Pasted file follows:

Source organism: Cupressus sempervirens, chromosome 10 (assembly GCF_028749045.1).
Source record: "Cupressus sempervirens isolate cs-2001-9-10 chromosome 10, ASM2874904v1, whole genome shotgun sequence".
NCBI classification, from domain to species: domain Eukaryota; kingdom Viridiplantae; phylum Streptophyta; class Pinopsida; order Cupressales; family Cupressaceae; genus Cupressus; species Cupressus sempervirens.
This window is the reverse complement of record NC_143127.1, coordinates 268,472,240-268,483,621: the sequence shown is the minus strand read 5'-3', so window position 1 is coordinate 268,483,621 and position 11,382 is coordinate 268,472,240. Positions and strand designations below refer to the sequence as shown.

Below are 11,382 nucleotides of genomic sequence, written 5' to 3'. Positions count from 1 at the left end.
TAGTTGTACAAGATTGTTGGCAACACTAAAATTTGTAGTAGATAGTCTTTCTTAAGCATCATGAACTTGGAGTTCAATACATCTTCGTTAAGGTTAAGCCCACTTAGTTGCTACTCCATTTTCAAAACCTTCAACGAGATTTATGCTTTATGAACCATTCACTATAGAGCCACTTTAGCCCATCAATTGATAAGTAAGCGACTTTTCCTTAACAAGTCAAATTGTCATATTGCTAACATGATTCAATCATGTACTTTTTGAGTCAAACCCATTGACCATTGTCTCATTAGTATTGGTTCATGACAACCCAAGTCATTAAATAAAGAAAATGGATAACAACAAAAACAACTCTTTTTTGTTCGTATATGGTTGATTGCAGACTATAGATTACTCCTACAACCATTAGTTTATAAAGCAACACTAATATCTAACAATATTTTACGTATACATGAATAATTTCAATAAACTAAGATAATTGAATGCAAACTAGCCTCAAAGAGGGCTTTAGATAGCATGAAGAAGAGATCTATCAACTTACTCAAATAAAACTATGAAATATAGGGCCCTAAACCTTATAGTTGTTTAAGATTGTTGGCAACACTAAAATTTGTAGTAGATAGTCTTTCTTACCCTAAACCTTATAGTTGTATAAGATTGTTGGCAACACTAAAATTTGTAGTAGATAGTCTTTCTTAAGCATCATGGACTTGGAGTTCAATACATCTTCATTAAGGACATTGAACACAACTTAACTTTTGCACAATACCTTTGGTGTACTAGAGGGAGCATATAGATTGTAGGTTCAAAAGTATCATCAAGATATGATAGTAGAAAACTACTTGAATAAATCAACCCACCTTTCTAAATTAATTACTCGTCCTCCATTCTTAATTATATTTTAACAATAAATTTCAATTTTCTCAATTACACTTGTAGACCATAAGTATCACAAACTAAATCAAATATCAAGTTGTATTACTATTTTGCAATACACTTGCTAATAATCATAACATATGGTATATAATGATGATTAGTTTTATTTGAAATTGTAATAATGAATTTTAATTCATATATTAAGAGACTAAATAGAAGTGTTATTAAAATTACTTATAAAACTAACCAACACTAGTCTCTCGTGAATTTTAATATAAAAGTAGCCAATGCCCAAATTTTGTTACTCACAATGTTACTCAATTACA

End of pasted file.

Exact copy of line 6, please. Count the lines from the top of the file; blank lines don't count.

TAGTTGTACAAGATTGTTGGCAACACTAAAATTTGTAGTAGATAGTCTTTCTTAAGCATCATGAACTTGGAGTTCAATACATCTTCGTTAAGGTTAAGCCCACTTAGTTGCTACTCCATTTTCAAAACCTTCAACGAGATTTATGCTTTATGAACCATTCACTATAGAGCCACTTTAGCCCATCAATTGATAAGTAAGCGACTTTTCCTTAACAAGTCAAATTGTCATATTGCTAACATGATTCAATCATGTACTTTTTGAGTCAAACCCATTGACCATTGTCTCATTAGTATTGGTTCATGACAACCCAAGTCATTAAATAAAGAAAATGGATAACAACAAAAACAACTCTTTTTTGTTCGTATATGGTTGATTGCAGACTATAGATTACTCCTACAACCATTAGTTTATAAAGCAACACTAATATCTAACAATATTTTACGTATACATGAATAATTTCAATAAACTAAGATAATTGAATGCAAACTAGCCTCAAAGAGGGCTTTAGATAGCATGAAGAAGAGATCTATCAACTTACTCAAATAAAACTATGAAATATAGGGCCCTAAACCTTATAGTTGTTTAAGATTGTTGGCAACACTAAAATTTGTAGTAGATAGTCTTTCTTACCCTAAACCTTATAGTTGTATAAGATTGTTGGCAACACTAAAATTTGTAGTAGATAGTCTTTCTTAAGCATCATGGACTTGGAGTTCAATACATCTTCATTAAGGACATTGAACACAACTTAACTTTTGCACAATACCTTTGGTGTACTAGAGGGAGCATATAGATTGTAGGTTCAAAAGTATCATCAAGATATGATAGTAGAAAACTACTTGAATAAATCAACCCACCTTTCTAAATTAATTACTCGTCCTCCATTCTTAATTATATTTTAACAATAAATTTCAATTTTCTCAATTACACTTGTAGACCATAAGTATCACAAACTAAATCAAATATCAAGTTGTATTACTATTTTGCAATACACTTGCTAATAATCATAACATATGGTATATAATGATGATTAGTTTTATTTGAAATTGTAATAATGAATTTTAATTCATATATTAAGAGACTAAATAGAAGTGTTATTAAAATTACTTATAAAACTAACCAACACTAGTCTCTCGTGAATTTTAATATAAAAGTAGCCAATGCCCAAATTTTGTTACTCACAATGTTACTCAATTACA